Cocoa An Exploration of Chocolate, With Recipes, by Sue Quinn

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Reviewed by Hayley Anderton

Cocoa sue quinn

There are all sorts of reasons I pick up cookbooks to look at: I like the cover, I like the author, the subject grabs me, someone has recommended it, and so on. The only reason I’ll buy it though is if it passes the flick test – if I don’t want to cook any of the first 3 recipes I find in it, it goes back on the shelf.

It’s not an infallible test in that I’ve bought a few books after falling for the charms of something deeply impractical often involving foraged ingredients not available within a hundred miles or more (Sea buckthorn is my current bête noir, its ubiquity in current cookbooks in no way reflecting its general availability). Those books end up a dusty reproach to impulse shopping.

I really didn’t think I needed another book about chocolate, but Diana Henry kept recommending ‘Cocoa’ and she’s great, and it passed the flick test with flying colours, so here I am. It’s spectacularly good, and definitely not going to end up gathering dust. It is in fact already slightly grubby with use and full of recipes.

It’s also more much more than recipes. There’s a lot of information about how chocolate is made, how to taste it, and how to buy and store it. Tasting chocolate turns out to be much the same process as tasting wine, and tasting is different to eating or drinking something. Tasting is a more or less intellectual exercise which involves several senses to analyse something, starting with how it looks, going through how it smells, and only then actually putting it in your mouth. There’s more about the science behind chocolate, it’s history, it’s place in literature and our culture, and how it’s been marketed. It’s fascinating.

In the end though it’s the recipes which sold me this book, and the recipes that are making it indispensable in my kitchen. There are plenty of the sort of things that I guess we’d all expect – things like chocolate praline pecan sauce, or a malted chocolate fudge sauce, some great cookie recipes, a chocolate and tahini spread, and some great looking cakes. Plenty more are the things that I hadn’t particularly expected.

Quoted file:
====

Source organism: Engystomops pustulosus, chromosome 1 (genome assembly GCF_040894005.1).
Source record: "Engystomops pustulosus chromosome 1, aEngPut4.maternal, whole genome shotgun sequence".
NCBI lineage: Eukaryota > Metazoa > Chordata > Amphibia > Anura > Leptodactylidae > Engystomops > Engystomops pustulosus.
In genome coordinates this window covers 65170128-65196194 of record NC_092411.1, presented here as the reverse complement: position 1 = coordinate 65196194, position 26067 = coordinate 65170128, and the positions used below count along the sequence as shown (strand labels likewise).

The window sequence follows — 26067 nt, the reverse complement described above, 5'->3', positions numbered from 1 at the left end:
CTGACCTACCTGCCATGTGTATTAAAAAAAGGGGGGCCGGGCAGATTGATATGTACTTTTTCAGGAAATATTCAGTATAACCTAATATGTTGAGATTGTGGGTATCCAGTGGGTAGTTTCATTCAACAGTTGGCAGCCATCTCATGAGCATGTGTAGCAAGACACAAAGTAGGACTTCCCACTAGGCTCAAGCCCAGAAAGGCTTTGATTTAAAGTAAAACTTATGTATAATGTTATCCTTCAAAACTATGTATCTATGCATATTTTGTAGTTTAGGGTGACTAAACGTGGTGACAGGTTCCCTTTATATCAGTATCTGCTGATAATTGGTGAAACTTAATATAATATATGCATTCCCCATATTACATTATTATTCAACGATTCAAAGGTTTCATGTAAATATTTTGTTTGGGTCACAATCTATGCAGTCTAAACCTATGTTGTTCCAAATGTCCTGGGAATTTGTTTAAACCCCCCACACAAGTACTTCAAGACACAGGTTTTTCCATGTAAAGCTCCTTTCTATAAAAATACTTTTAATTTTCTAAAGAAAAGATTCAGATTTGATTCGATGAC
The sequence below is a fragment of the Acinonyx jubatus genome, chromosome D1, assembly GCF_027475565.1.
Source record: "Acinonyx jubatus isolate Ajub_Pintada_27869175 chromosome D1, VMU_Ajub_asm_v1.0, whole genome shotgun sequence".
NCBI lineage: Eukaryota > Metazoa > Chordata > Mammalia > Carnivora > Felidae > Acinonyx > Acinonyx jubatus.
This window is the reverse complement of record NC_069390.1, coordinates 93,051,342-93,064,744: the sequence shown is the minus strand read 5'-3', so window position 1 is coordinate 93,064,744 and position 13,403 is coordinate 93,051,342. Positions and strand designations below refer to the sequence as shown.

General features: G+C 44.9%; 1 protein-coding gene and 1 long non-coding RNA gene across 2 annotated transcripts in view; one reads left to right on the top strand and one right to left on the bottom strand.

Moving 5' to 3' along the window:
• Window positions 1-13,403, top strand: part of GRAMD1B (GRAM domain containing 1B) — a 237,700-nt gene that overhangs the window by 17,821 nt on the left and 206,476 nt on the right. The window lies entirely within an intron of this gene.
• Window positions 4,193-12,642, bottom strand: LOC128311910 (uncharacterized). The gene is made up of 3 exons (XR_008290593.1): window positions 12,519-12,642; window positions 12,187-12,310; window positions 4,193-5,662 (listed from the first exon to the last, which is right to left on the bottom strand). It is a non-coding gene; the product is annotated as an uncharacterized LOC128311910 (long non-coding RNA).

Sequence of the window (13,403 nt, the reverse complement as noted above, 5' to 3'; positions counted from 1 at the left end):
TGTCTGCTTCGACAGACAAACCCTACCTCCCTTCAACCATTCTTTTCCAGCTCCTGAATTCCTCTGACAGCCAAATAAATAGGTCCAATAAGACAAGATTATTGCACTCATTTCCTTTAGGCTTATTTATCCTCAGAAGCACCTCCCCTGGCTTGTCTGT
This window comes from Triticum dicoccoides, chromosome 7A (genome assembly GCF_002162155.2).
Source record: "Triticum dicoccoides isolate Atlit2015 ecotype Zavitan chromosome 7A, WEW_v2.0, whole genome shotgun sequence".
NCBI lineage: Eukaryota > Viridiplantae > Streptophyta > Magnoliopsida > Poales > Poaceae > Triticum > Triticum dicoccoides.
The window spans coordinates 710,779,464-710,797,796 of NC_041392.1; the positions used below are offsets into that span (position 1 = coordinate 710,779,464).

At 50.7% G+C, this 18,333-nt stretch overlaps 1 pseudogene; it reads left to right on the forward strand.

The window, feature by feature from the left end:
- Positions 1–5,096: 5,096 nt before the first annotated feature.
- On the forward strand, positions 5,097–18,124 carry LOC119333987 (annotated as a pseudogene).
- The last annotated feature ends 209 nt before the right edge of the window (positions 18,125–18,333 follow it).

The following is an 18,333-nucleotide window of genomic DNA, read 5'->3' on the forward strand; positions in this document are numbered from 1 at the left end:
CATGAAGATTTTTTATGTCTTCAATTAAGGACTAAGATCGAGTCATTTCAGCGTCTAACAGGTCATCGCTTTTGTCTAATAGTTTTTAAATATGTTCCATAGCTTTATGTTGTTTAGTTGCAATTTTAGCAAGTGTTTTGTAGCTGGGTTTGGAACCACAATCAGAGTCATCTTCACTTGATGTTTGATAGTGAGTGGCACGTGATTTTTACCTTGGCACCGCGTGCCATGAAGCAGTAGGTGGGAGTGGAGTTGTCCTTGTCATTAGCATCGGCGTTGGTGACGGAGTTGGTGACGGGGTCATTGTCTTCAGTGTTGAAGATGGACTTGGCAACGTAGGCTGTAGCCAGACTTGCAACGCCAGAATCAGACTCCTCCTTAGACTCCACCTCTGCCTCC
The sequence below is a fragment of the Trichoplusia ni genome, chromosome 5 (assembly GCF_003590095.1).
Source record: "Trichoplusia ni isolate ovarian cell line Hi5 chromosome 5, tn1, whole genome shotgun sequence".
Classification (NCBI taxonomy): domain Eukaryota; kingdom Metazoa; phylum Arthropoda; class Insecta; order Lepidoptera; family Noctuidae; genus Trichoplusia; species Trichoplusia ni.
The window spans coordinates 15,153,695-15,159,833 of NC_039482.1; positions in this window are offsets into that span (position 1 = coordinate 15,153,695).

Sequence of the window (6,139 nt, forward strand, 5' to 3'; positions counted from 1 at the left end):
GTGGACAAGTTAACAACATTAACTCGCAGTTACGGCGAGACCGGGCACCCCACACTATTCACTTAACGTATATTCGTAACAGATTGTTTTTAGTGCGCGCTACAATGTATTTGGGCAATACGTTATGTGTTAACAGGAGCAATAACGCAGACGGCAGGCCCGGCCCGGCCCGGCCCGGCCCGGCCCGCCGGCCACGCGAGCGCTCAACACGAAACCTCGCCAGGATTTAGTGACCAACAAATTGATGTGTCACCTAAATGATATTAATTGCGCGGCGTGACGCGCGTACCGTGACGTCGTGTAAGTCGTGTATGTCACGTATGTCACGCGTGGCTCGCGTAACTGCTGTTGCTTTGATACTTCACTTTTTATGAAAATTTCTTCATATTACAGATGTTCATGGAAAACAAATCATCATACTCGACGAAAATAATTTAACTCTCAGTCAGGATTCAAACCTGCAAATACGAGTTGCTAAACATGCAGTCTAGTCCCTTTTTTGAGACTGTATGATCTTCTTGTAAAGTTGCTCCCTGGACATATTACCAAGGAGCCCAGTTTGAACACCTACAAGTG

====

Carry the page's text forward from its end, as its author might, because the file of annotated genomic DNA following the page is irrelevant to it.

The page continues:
Some good chocolate sauce recipes are worth having, as along with a good vanilla ice cream you have a magnificent end to any meal with very little trouble for the cook. The chocolate, olive oil and rosemary cookies with almonds are tremendously good grown-up biscuits (and a match made in heaven with a peaty malt whisky), the cakes all have their own particular twists on classics and all look delicious, but these things are the least part of the cocoa story.

The main star of this book is probably the cacao nib. Nibs are crushed and cracked roasted cacao beans – they smell as intoxicating as wine, and are not at all sweet. Quinn uses them for all sorts of things – my favourite so far is in a sweet dukkah, but I’m only at the beginning of this journey. They’re easy enough to find these days, and perfect to add the depth and complexity of cocoa flavour to something without the sweetness or heavy richness chocolate can bring. There’s the added benefit of their crunchy texture too. It makes them perfect for savoury dishes – everything from salads to stews, as well as sweet things where you want the chocolate note to be subtle.

Overall this is the perfect way to re-assess how you use chocolate in the kitchen and all the things it can do (another stand out recipe is a hot chocolate made with milk chocolate and jasmine tea, it’s simple enough but quite unlike anything I’d tried before and has made me completely rethink hot chocolate as a drink). It’s also a chance to think about chocolate more generally and how you want it in your diet. 

Quinn spends a bit of time discussing the ethics of chocolate production, which was a wake up call for me to check that what I buy is fair trade at the very least. If spending a bit more per bar means buying a little bit less it won’t do me any harm, and I’ll enjoy what I have all the more. Basically if you see this book have a proper look at it, and then probably buy it, because it’s brilliant!

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Hayley blogs at, and as a mark of how good this book is, she’s cooking her way through it despite not having a properly working kitchen at the moment.

Sue Quinn, Cocoa: An Exploration of Chocolate, With Recipes (Quadrille, 2019). 978-1787132603, 255pp., hardback.

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